Formats available: ebook, paperback
Genre: Science fiction
Series: Past Doctor Who Adventures, #35
Length: 320 pages
Publisher: BBC Books
Date Released: March 7, 2013 (reprint; originally published September 4, 2000)
Purchasing Info: Author’s Website, Publisher’s Website, Goodreads, Amazon, Barnes & Noble, Kobo, Book Depository
Stuck in the end of a hyperspace tunnel lies a huge, chaotic, space city known as the G-Lock — the end product of the most terrible intergalactic traffic jam in history. It has now been transformed into a death-themed park, where the major attraction is a death-simulator known as the Beautiful Death. However, the power generated by people enjoying the ride is being diverted to a mysterious destination. A creature called the Repulsion is on the loose, offering resurrection in two hundred year’s time to anyone who will surrender to it, allowing it to exist in the real world. Can the Doctor defeat it, and escape from the G-Lock before the interface between hyperspace and real space collapses?
There are some serious “wibbly-wobbly timey-wimey” bits in this story. The Doctor, Romana and K-9 cross and recross their own time-streams multiple times on a derelict, or soon-to-be-derelict, or just-in-the-middle-of-becoming-derelict, spaceship cum theme-park where the interface between hyperspace and real-space is becoming unstable.
And Romana is threatening to withdraw the Doctor’s TARDIS-driving privileges if he can’t pass his time travel proficiency test.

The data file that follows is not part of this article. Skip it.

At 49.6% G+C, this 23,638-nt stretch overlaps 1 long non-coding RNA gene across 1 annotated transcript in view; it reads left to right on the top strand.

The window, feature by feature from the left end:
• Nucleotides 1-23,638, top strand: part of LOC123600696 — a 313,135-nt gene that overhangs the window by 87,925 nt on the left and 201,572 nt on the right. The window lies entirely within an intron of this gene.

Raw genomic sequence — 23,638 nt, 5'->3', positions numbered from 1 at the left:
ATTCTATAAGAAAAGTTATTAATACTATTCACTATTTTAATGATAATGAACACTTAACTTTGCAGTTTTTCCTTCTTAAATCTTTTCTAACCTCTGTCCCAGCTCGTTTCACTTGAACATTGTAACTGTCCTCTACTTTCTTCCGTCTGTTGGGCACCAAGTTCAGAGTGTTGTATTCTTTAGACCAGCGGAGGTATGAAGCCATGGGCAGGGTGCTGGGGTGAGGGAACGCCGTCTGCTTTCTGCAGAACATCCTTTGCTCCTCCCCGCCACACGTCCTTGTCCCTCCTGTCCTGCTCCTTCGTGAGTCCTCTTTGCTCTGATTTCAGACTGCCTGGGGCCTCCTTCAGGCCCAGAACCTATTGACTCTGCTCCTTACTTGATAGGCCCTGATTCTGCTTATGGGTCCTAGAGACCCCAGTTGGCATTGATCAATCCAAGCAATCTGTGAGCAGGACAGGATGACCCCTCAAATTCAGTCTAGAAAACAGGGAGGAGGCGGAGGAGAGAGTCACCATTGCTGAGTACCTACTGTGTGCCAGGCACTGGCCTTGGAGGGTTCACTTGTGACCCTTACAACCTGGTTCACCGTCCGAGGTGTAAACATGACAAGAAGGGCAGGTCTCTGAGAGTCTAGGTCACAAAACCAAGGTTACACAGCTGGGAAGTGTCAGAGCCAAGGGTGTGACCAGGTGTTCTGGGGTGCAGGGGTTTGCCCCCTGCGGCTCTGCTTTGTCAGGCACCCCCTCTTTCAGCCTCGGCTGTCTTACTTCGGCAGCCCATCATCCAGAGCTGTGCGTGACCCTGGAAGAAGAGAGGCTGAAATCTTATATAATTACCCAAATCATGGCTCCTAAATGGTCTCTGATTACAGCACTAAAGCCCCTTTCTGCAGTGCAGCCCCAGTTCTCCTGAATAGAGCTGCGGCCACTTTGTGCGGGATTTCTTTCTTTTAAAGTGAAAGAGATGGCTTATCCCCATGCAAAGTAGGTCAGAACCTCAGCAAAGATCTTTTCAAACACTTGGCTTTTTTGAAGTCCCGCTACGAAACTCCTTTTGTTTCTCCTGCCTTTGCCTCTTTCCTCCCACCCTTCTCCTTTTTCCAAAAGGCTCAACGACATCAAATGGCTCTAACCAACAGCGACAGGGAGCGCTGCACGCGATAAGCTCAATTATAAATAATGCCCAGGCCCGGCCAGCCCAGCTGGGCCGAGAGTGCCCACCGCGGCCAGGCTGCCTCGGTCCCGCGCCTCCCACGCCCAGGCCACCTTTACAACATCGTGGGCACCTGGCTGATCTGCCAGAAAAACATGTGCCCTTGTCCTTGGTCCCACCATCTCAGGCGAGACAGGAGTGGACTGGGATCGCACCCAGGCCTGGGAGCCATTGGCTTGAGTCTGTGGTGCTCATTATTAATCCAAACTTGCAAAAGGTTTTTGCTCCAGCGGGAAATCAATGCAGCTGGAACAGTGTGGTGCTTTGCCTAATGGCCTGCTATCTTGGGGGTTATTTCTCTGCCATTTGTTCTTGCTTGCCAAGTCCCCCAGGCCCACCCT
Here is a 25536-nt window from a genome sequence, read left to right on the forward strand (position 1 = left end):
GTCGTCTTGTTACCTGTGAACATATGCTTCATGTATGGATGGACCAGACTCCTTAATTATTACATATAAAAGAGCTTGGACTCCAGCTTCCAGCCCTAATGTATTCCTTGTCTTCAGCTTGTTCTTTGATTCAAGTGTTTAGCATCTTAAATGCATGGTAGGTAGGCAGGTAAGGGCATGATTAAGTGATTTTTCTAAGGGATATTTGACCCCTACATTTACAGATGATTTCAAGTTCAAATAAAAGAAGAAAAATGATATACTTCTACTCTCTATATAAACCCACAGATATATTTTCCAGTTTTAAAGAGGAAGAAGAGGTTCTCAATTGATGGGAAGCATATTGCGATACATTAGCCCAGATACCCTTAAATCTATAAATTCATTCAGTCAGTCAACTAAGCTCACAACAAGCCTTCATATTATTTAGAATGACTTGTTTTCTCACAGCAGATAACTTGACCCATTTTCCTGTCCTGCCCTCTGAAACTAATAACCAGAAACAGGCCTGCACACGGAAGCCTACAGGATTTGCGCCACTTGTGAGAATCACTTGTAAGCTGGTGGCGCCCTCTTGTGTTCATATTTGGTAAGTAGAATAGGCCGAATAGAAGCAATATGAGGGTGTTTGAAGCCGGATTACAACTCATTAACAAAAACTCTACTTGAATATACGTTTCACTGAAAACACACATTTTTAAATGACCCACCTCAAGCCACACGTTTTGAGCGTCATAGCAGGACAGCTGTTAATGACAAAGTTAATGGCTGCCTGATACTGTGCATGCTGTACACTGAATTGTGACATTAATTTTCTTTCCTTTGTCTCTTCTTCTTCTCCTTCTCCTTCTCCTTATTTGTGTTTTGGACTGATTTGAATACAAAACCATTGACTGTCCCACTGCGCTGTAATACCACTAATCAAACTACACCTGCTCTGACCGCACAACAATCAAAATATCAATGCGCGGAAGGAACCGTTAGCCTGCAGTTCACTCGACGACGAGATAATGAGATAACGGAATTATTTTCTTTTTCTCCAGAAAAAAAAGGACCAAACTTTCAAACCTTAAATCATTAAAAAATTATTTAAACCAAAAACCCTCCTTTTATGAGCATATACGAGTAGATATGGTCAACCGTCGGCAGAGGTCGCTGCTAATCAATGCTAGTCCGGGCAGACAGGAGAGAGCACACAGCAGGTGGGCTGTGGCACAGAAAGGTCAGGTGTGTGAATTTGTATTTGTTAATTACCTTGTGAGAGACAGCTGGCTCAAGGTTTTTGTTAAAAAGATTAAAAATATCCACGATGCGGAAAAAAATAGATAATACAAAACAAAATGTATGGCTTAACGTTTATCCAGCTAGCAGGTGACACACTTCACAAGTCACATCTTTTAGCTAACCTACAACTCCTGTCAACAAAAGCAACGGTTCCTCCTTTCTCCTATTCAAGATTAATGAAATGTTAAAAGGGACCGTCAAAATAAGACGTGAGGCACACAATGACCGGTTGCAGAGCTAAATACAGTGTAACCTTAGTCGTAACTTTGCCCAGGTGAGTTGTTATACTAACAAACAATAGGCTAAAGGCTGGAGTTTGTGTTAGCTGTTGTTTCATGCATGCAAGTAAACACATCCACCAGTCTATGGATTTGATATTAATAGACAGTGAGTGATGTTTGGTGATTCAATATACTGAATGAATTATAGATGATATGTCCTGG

Care for a jelly baby?
If you never forget your first Doctor, then the Fourth Doctor was my Doctor. All teeth and curls with his incredibly long scarf and floppy hat.
Before the Time War made even the thought of worrying about passing any exams back on Gallifrey completely pointless–because Gallifrey is gone.
I’ve always wondered what happened to Romana.
Festival of Death is very much a Fourth Doctor story. The Doctor is always running into trouble, and expecting that Romana and/or K-9 will get him out of it. He generally thumbed his rather large nose at any authority, but he was usually right about questioning the rules. And he usually did get arrested very quickly upon arrival. If he didn’t deserve it at the time, he generally did later.
In this story, there are a lot of points where the thing he’s being arrested for is something that he hasn’t done yet. At least from his perspective. Back to the timey-wimey stuff.
The story at heart is about the conundrum of “knowing then what you know now” and living life over. One alien race has that ability. One man has been systematically experimenting with those aliens in an attempt to re-live his life, in the hopes of erasing his past mistakes.
The First Law of Time Travel is not that forgiving.
Escape Rating B: Reading Festival of Death made me want to go and watch some of my favorite Fourth Doctor episodes like The Talons of Weng-Chiang or Pyramids of Mars.
I enjoyed the story, but it reminded me of a couple of things; one, that it’s impossible to forget what came after: the Time War and the death of the Time Lords, and two, that books like this are for fans of the series. I can’t imagine coming into this cold.
Also, Romana was not my favorite companion of this Doctor’s, Give me Leela or Sarah Jane any day.
But it was great fun to go back and relive my Doctor’s adventures. I’d forgotten just how much of a treat these books can be!
4 thoughts on “Review: Doctor Who: Festival of Death by Jonathan Morris”
I LOVE the Doctor stories that play with time like this – they are my very favorite, even though it takes me a while to wrap my mind around them.
Thanks for being a part of the tour!
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